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Carefully Design Spillways, Schedule Regular Maintenance

If you have observed the power of flooding water rushing over a spillway, you likely related the memorable experience numerous times.  Results can be damaging regardless of lake size.  Spillways must be professionally designed and maintained to prevent serious consequences.

Our colleague, Mike Otto, has seen countless examples of these events during 40 plus years building ponds.  In his book, Just Add Water, Mike explains most lakes have a primary spillway or drain pipe.  If the pipe cannot drain all in-coming water, the lake will fill until reaching the emergency spillway.  The emergency system usually is at the end of the dam, designed to release large volumes of water, and prevent lake levels from flowing over the top of the dam.  As Mike says, “When these inevitable rains come, you better be prepared.  It’s like a third string quarterback on the football team.  He doesn’t play much, but when he does, he better be prepared to be the hero”.

Spillway discharge

Spillway discharge

Emergency spillways can be earthen, concrete, or rock structures.  Carefully analyze the watershed and engineer them for specific situations–like the biggest rain you could ever get.  If water goes over the dam, you’ll likely be constructing a new dam.  Dirt spillways are cheapest to build, but experience maintenance issues.  Expect erosion and occasional repairs.  Keep them well vegetated.  Mechanical types are made with concrete or rock and needed in urban areas.  They may not be built at the end of the dam if water needs to be directed away from a valuable section of the property.

Spillways should release water far enough from the dam to keep swirling water from eroding the back side of the dam.  Small terraces can be used to prevent this occurrence.  Spillway size obviously depends on the drainage basin.  Calculations can be made using topo maps and average annual rainfall data.  Mike recommends memorizing this number:  one-acre, one-inch deep is 27,000-gallons of water.  By determining pond surface acreage and how much acreage naturally flows into the pond, you can estimate how much water you must manage with a spillway.  He adds, you may be stunned by the number, but better now than after the dam washes away.  Engineers typically design for a 100-year flood event.  Learn the lay of land upstream.  Conditions may bring slow movement to your site.  On the other hand, a steep grade covered with rock, concrete, or rooftops will not soak into the ground and drain straight to you.  Plan as if your pond is full consistently.  Evaluate if spillway flow will cause damage as water rushes back to the creek.  Adjacent photos illustrate potential effects.  Again, keep dirt spillways vegetated to prevent erosion.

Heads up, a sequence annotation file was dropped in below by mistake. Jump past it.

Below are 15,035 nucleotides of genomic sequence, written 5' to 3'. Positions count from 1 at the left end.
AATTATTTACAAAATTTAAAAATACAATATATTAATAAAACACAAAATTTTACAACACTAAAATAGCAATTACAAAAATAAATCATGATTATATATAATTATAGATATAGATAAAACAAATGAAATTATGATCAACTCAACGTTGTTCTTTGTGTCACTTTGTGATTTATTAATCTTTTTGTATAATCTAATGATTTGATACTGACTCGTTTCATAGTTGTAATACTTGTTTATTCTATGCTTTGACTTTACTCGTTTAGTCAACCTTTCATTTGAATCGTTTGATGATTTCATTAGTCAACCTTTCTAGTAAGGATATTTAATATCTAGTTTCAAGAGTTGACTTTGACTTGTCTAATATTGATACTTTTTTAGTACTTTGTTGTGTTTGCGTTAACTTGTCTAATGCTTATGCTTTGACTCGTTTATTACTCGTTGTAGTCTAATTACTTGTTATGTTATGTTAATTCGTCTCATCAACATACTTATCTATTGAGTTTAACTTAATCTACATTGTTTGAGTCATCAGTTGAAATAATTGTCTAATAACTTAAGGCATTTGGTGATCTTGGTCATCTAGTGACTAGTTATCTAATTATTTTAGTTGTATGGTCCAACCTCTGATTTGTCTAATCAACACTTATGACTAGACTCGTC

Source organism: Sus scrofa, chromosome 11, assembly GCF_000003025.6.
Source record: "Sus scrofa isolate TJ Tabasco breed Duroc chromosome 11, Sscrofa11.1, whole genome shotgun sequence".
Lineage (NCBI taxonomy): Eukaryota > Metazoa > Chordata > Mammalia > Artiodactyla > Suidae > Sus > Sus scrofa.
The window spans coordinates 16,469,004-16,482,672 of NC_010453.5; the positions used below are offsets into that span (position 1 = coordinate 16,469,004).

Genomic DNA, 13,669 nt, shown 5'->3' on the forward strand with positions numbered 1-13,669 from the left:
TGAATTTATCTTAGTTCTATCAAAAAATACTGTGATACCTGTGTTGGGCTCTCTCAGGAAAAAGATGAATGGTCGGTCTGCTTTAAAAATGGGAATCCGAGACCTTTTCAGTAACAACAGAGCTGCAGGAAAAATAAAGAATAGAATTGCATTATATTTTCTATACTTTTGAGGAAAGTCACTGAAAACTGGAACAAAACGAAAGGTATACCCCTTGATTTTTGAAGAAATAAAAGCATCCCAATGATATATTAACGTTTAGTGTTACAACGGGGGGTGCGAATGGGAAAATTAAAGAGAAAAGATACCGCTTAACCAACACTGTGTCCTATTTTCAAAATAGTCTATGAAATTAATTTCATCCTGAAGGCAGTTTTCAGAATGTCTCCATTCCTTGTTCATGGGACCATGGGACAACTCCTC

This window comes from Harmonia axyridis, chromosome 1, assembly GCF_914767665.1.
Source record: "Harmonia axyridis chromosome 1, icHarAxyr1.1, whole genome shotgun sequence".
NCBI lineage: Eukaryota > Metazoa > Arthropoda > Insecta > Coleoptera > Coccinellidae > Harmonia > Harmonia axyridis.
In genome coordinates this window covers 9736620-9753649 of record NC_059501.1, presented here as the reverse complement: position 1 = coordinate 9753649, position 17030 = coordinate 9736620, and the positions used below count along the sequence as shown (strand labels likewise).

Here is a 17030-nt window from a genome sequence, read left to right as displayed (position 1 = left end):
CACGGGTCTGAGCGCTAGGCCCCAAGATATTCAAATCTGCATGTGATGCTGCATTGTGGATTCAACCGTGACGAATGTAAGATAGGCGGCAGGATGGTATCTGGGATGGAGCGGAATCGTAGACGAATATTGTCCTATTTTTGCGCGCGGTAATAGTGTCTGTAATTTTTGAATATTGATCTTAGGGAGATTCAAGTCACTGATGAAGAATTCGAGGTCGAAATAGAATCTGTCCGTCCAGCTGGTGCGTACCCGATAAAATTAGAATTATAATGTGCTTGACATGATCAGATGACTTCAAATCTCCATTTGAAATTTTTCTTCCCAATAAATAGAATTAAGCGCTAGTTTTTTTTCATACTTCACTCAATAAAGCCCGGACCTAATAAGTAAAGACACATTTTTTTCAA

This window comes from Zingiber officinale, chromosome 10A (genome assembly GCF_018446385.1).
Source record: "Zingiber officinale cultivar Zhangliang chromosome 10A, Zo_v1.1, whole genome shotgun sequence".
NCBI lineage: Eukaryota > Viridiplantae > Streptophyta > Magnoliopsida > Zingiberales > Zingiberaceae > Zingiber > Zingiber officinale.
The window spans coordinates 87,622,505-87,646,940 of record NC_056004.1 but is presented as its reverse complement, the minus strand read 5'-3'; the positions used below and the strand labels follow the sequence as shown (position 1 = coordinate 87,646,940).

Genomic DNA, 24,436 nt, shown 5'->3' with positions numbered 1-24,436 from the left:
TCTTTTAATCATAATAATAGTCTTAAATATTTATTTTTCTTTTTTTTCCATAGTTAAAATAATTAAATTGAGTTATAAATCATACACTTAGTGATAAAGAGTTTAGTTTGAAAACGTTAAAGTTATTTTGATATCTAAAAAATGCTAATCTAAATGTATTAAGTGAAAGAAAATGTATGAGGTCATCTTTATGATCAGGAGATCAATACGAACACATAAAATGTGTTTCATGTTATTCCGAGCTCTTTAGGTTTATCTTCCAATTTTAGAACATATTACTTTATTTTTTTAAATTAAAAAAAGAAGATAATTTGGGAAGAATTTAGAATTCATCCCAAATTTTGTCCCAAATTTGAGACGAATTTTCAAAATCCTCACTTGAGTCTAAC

After flow subsided

After flow subsided

Mike reminds, “Water lines have some latitude, but there are always a few rules to remember when planning spillways.  Some are common sense and some the sheriff may want to talk to you about, especially if you don’t follow that ‘common sense’ concept”.  He emphasizes the following rules when making decisions about emergency spillways:

1)  Water cannot cross land belonging to someone else.  Direct spillways back into the creek, wash, or draw you plan to dam. All water should be back in the original creek channel before crossing the fence to the property downstream.

2)  You must not build a lake or pond that moves water down a creek into your lake, then move it to another creek when it leaves your property.

3)  Don’t flood the county road.  Roads upstream must be water-free.

4)  Your house must be built much higher than the water.  It doesn’t matter how good your lake is or how well the dam is constructed.  Without a good spillway, all could be lost.

Mike says he started digging in his backyard with a bucket and spoon and is still digging.  By his teens, he was harvesting wheat from Texas to Canada.  It wasn’t long before he traded wheat combines for bulldozers and learned how to build golf courses across the U.S.  In 1979, he became a proud owner of his first dozer and started moving dirt coast to coast.  His professional focus grew when meeting Pond Boss Bob Lusk in 1992.  Since then, Mike has devoted his career to constructing recreational lakes.  His book can be ordered at www.pondboss.com.

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